RECOMMENDATION 2

Part: 
Three
Chapter: 
2

Congress should amend the Federal obscenity laws to eliminate the necessity of proving transportation in interstate commerce. A statute should be enacted to only require proof that the distribution of the obscene material "affects" interstate commerce

Pursuant to provisions of 18 U.S.C. S1462 and 18 U.S.C. S1465 the United States is required to prove that the particular obscene material in question actually was transported in interstate commerce at a particular specified time and to and from particular and specified locations.[104]

This has become an increasingly insurmountable burden for federal prosecutors to meet in obscenity cases. Distributors of obscenity, especially those associated with or members of organized crime families, frequently avoid the mails and common carriers when they ship their wares. With the assistance of their attorneys such persons and organizations have developed intricate schemes of operation to prevent proof of this necessary element of the present statute.[105] They use their own trucks and sometimes make several stops or simulated deliveries or pickups along the way.[106] This process thwarts extremely expensive and time consuming surveillance by law enforcement officers and makes it virtually impossible to detect which items in a particular shipment actually crossed state lines.

The proposed amendment should take the form of an additional section of Title 18. Such sections should supplement existing sections 1462 and 1465 and include language which prohibits activities that "affect" commerce. The addition of such a statute would facilitate prosecutions while maintaining the integrity of the present statutory structure. In a multiple count indictment, charges could be brought against individuals under both sections, subject to constitutional limitations which exist in any such case. Legislation which creates a separate violation would prevent the effects of the inevitable and lengthy initial constitutional challenges to such new legislation from crippling or stopping all federal prosecutions.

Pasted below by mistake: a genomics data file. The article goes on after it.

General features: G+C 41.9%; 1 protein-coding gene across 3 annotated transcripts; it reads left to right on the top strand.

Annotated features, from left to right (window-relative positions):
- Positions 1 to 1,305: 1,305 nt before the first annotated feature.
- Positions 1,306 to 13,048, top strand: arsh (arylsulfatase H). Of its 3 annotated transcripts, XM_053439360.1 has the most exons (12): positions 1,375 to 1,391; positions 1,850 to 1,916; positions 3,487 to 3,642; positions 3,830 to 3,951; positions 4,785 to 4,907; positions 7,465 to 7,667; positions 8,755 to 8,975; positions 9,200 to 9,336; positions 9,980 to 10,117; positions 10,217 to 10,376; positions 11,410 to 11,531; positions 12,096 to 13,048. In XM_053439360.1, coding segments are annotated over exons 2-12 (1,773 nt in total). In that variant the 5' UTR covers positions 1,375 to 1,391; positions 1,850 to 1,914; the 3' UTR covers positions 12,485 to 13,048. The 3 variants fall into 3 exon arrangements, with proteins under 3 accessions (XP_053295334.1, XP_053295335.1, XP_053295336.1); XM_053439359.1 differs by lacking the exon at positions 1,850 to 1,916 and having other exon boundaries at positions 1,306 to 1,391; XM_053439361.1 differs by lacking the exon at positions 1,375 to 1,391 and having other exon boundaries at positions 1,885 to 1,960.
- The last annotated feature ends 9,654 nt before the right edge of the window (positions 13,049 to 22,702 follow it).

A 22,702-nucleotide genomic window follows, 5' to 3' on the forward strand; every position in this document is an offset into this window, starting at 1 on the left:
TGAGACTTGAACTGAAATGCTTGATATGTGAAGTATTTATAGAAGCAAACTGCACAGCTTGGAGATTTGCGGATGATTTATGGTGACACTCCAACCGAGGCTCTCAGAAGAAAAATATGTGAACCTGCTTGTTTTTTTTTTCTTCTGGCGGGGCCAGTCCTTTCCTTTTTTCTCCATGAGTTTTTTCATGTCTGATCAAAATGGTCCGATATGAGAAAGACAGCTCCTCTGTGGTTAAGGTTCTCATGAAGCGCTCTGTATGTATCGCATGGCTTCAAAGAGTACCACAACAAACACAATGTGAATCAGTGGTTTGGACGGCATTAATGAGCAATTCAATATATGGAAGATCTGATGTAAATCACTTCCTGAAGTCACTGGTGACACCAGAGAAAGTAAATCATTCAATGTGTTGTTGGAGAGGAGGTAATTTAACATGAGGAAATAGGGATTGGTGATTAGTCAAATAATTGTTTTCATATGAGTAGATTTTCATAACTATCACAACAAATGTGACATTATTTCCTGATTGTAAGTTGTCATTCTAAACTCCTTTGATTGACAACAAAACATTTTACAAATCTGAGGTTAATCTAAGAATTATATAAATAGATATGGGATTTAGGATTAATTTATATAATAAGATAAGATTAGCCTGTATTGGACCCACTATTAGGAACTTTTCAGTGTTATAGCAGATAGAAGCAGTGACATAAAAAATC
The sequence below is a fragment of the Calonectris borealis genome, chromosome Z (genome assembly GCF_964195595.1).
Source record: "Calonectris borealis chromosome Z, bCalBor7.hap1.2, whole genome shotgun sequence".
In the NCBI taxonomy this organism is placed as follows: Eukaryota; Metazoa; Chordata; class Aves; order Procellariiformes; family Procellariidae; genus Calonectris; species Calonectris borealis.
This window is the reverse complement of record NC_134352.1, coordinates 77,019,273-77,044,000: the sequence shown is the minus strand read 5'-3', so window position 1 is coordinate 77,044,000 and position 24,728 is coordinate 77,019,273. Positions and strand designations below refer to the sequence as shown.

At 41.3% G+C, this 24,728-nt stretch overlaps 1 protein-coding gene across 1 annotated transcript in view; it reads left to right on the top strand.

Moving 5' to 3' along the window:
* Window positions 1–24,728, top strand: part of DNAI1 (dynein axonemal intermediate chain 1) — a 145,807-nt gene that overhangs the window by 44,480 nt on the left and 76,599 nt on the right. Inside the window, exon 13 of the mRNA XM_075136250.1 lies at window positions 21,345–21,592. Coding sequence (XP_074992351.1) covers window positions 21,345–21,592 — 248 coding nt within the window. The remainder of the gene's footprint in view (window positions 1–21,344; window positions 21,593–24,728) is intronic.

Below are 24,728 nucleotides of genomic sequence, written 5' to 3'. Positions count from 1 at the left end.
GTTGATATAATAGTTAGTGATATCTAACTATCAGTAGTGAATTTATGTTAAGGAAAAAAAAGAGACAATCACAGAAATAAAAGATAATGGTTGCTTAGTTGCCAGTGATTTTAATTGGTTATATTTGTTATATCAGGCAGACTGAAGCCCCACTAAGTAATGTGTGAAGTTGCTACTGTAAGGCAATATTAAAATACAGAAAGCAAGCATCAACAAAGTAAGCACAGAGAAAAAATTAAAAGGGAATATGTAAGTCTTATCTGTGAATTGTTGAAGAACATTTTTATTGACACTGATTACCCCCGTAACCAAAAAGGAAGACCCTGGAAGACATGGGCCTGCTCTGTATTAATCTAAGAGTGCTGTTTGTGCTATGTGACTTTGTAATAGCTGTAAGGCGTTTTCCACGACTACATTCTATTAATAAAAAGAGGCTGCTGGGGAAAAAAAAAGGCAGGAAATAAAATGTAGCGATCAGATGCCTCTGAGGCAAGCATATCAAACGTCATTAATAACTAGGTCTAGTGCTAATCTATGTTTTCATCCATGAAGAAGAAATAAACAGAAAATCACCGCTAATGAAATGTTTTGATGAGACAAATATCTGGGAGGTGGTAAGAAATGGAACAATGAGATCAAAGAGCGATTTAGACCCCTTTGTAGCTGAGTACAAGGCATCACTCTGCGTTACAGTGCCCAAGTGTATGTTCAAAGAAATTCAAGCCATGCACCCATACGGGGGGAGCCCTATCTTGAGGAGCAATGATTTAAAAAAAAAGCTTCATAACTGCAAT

A requirement that the prosecution prove the transaction "affects" commerce is a more realistic burden of proof which would close the technical loopholes these criminals have so successfully exploited. This requirement would be consistent with other federal statutes such as the Hobbs Act and the firearms laws.[107] An examination of the constitutional ramifications discloses no barrier to this proposed amendment.[108]

Article I, Section 8 of the United States Constitution empowers Congress to regulate commerce.[109] The interpretation and application of the constitutional limits on Congress' power to regulate has been the issue in many cases whose factual bases are widely divergent. The subject of regulation, whether it is production, distribution or consumption, is constitutionally immaterial so long as the activity in question is within the sphere of Congress' regulatory powers.[110] The underlying principles, however, have been applied consistently to a variety of factual situations. The particular subject matter of the statute should not present a barrier to a constitutionally valid amendment.

The distinction between regulating activities "in commerce" and regulating those which "affect commerce" is a valid one and has been maintained. The standards, however, have been recognized by the courts as being within the total ambit of Congress' constitutional regulatory powers.[111] The decision as to the scope of regulatory jurisdiction lies with Congress and is generally made as a matter of public policy rather than a decision dependent purely on legal considerations.

If the activity is other than purely local in nature it is subject to federal commerce power regulation. It is within this constitutional grant that Congress may exercise discretion in setting the limits of jurisdiction. Since Congress has already Constitutionally chosen to regulate the activity through 18 U.S.C. SS1462 and S1465, it may, if it chooses, expand the regulatory jurisdiction to include activities which "affect" commerce as well as those "in" commerce.

This Commission finds that virtually all distribution of obscene material substantially affects interstate commerce.

Department of Justice Guidelines now in effect for the United States Attorneys preclude federal prosecution of obscenity cases that properly belong in state courts.[112] Existing guidelines require the United States Attorneys to give higher priority to cases involving large scale distributors who realize substantial income from multi-state operations and cases in which there is evidence of involvement by known organized crime figures.[113] These are the types of cases that require the operational resources of the Department of justice and federal law enforcement agencies and are accordingly beyond the scope of local law enforcement capabilities.[114] The new section would be a substantial aid to federal prosecutors' efforts, but properly applied it would not result in any more federal encroachment on state prosecutors' prerogatives than present federal law permits.